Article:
# On which open set $f$ admits an inverse? [duplicate]

Let $f:\mathbb{R}^2\rightarrow \mathbb{R}^2$ be a function $f(r,\theta)=(r\cos\theta,r\sin\theta).$Then for which of the open subsets $U$ of $\mathbb{R}^2$ given below, $f$ restricted to $U$ admits an inverse?

1. $U=\mathbb{R}^2$

2. $U=\{(x,y)\in\mathbb{R}^2:x>0,y>0\}$

3. $U=\{(x,y)\in\mathbb{R}^2:x^2+y^2<1\}$

4. $U=\{(x,y)\in\mathbb{R}^2:x<-1,y<-1\}$

Here the Jacobian of $f$ is $r=\sqrt{x^2+y^2}$ and it is not vanishing on option 2 and 4. Can I say option 2 and 4 are correct?

• Hint For (2), consider $f(1, 2 \pi)$ and $f(1, 4 \pi)$. – Travis Willse Dec 23 '15 at 2:14
• oh, then $f$ is not one to one – S. Pitchai Murugan Dec 23 '15 at 2:16
• Yes, exactly. Are you sure this problem is correct as stated? The options for $U$ and the labeling of the variables suggest that this problem might be somehow "backward". – Travis Willse Dec 23 '15 at 2:20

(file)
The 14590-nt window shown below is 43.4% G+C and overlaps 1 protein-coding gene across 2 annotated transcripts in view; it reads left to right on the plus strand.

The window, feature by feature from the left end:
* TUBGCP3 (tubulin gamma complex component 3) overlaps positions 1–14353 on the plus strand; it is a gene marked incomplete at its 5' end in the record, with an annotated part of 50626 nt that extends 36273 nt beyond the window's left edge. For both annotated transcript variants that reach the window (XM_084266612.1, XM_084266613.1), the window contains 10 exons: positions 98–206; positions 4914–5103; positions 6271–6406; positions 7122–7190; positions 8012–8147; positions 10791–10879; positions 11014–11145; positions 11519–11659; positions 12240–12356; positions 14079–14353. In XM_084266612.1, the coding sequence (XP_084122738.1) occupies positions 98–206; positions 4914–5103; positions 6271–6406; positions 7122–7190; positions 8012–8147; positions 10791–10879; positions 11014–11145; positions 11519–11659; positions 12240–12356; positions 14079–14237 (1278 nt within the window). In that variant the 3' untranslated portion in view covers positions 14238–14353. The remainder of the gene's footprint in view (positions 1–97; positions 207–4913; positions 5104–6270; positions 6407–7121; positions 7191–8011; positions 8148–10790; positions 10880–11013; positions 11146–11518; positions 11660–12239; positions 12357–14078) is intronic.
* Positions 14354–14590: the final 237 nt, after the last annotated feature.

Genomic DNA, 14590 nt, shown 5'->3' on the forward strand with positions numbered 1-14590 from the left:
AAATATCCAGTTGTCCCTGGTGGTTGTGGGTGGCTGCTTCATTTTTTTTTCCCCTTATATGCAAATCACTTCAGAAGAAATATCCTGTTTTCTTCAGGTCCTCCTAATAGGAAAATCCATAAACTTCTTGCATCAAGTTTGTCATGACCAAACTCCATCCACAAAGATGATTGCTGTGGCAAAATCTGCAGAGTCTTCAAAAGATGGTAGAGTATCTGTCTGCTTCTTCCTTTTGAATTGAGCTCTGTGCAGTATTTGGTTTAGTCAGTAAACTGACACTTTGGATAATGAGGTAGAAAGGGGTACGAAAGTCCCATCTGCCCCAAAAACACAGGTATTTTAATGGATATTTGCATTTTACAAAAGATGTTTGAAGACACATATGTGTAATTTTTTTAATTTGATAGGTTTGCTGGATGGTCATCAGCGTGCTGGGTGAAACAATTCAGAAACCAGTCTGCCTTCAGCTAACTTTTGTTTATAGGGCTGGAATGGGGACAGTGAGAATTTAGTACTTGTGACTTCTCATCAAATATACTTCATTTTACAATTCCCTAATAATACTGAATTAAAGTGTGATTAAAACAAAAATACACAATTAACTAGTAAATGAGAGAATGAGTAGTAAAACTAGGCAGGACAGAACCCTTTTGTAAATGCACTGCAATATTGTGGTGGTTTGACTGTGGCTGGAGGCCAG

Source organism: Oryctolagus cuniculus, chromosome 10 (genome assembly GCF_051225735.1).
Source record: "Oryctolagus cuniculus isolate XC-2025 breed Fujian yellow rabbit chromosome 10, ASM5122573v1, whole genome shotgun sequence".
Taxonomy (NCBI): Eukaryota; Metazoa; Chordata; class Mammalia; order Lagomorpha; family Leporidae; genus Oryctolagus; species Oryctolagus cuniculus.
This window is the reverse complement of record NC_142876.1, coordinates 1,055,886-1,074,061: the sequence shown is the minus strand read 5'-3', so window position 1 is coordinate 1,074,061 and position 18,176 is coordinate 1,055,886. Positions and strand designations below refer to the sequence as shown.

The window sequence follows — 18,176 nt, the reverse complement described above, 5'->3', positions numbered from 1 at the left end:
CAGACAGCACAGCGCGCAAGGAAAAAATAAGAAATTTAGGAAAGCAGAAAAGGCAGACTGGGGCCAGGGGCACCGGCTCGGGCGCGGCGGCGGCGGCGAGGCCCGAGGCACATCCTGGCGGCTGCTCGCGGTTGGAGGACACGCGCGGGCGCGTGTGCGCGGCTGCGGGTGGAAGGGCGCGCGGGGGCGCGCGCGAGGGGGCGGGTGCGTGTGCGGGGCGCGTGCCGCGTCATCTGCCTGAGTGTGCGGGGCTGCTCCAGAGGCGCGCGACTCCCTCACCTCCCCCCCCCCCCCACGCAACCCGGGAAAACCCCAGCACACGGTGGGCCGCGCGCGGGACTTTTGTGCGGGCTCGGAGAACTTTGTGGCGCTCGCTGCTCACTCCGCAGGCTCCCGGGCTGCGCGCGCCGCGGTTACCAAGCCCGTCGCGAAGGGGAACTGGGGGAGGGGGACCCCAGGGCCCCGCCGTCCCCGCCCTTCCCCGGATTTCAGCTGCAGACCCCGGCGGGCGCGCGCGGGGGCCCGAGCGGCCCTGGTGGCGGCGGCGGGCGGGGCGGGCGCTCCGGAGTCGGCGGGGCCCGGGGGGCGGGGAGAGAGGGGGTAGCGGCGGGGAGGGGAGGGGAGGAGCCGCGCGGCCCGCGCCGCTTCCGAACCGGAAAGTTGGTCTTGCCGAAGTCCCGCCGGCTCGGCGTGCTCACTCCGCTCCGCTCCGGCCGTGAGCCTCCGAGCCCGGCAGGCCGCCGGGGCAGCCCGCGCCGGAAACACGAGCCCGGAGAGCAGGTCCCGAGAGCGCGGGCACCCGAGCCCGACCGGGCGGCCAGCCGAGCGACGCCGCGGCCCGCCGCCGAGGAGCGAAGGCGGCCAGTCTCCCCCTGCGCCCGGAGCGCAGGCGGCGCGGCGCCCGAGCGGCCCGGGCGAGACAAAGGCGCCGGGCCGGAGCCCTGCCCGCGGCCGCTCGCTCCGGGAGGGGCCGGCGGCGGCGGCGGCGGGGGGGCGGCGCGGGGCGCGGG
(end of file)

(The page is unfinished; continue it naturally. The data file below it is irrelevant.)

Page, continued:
• Geometrically, one can grasp the intuition that $f$ is a diffeomorphism from $]0,+\infty[\times]-\pi,\pi[$ to $\mathbb{R}^2\times(]-\infty,0]\times\{0\})$. – C. Falcon Dec 23 '15 at 2:22
• Are you sure that the regions $U$ defines the domain for $f(r,\theta)$, or does (3) mean, for example, $r<1$? – David Dec 23 '15 at 4:48

For 1st part counterexample is $f(1,\theta)=f(1,\theta +2\pi)$
For second part take $f(1,\theta)=f(1,\theta +2\pi)$ where $0<\theta<\frac{\pi}{2}$
For third part $f(\frac{1}{2},\theta)=f(\frac{1}{2},\theta+2\pi)$
For 4th part as $f(2,\theta)=f(2,\theta +2\pi)$ where $\pi<\theta<\frac{3\pi}{2}$